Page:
{9} Both Berardinelli and Guest attempt to argue the factual basis of the malicious abuse of process claim on appeal. They initially do so by improperly referring in their briefs to documents that were not presented to the district court judge for his consideration when he ruled on Guest's motion to dismiss. Reference to exhibits not in the record proper and not presented to the district court for consideration is improper and a violation of the Rules of Appellate Procedure. Kassel v. Anderson, 84 N.M. 697, 700, 507 P.2d 444, 447 (Ct.App. 1973), overruled on other grounds by Fidelity Nat'l Bank v. Tommy L. Goff, Inc., 92 N.M. 106, 108-09, 583 P.2d 470, 472-73 (1978). Therefore, we will not consider these exhibits on appeal. See State v. Wood, 117 N.M. 682, 687, 875 P.2d 1113, 1118 (Ct.App. 1994) (exhibits to briefs that are not part of the record proper will not be considered on appeal); State v. Lucero, 90 N.M. 342, 345, 563 P.2d 605, 608 (Ct.App. 1977) ("Exhibits to briefs neither identified nor tendered as exhibits to the trial court will not be considered [on appeal].").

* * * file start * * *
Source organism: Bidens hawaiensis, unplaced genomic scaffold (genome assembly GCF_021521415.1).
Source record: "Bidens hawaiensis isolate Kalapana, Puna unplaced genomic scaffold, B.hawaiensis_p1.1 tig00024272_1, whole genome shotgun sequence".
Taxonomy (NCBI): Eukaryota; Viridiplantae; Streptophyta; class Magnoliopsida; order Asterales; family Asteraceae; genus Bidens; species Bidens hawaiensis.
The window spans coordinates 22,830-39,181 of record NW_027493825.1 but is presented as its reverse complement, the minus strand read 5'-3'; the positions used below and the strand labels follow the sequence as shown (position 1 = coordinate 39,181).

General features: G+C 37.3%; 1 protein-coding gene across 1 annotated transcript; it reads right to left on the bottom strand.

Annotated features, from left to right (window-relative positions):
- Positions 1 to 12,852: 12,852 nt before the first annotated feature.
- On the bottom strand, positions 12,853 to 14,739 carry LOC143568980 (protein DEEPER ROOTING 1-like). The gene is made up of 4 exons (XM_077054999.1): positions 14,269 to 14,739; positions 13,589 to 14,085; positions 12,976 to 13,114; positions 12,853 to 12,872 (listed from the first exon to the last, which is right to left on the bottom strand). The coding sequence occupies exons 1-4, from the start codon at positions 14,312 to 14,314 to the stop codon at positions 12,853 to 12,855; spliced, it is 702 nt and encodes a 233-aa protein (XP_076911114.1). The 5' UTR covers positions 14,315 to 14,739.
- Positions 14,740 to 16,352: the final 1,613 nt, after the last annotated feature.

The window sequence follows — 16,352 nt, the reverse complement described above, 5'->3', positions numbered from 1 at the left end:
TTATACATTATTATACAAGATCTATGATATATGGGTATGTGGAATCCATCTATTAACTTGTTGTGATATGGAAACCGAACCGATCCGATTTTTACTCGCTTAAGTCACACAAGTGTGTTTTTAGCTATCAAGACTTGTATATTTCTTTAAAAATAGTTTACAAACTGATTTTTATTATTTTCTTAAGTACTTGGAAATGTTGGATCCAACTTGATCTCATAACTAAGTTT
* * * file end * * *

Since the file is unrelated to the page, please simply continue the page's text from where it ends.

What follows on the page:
{10} In addition to referring the Court to exhibits not before the district court, Berardinelli and Guest also make assertions of facts in their briefs that were not alleged in the complaint or otherwise before the district court. As if the reference on appeal to facts not in the record were not audacious enough, in many cases both Berardinelli and Guest cite no authority in support of their new contentions. Also, in many instances where Berardinelli does cite to the complaint in support of his new assertions, the complaint provides no support for the allegation. We are not sure which is worse: failing to provide a citation to support a fact not in the record or providing a misleading one. Regardless, we are certain that "[o]ur review on appeal is limited to a consideration of the transcript of the record properly certified by the clerk of the trial court[.]" Fed. Nat'l Mortgage Ass'n v. Rose Realty, Inc., 79 N.M. 281, 281-82, 442 P.2d 593, 593-94 (1968). We reiterate that counsels' reference to facts not before the district court and not in the record is inappropriate and a violation of our Rules of Appellate Procedure. See Rule 12-213(A)(3) NMRA (stating that the brief in chief shall include a summary of the facts relevant to the issues presented for review with citations to the record proper, transcript of proceedings, or exhibits supporting each factual representation); Rule 12-213(B) (same for answer brief). We therefore do not consider any of Berardinelli's or Guest's new factual assertions on appeal, and review only the complaint and exhibits attached thereto to determine if the Durhams stated a claim for relief. Both Berardinelli and Guest are admonished to adhere strictly to the Rules of Appellate Procedure in the future.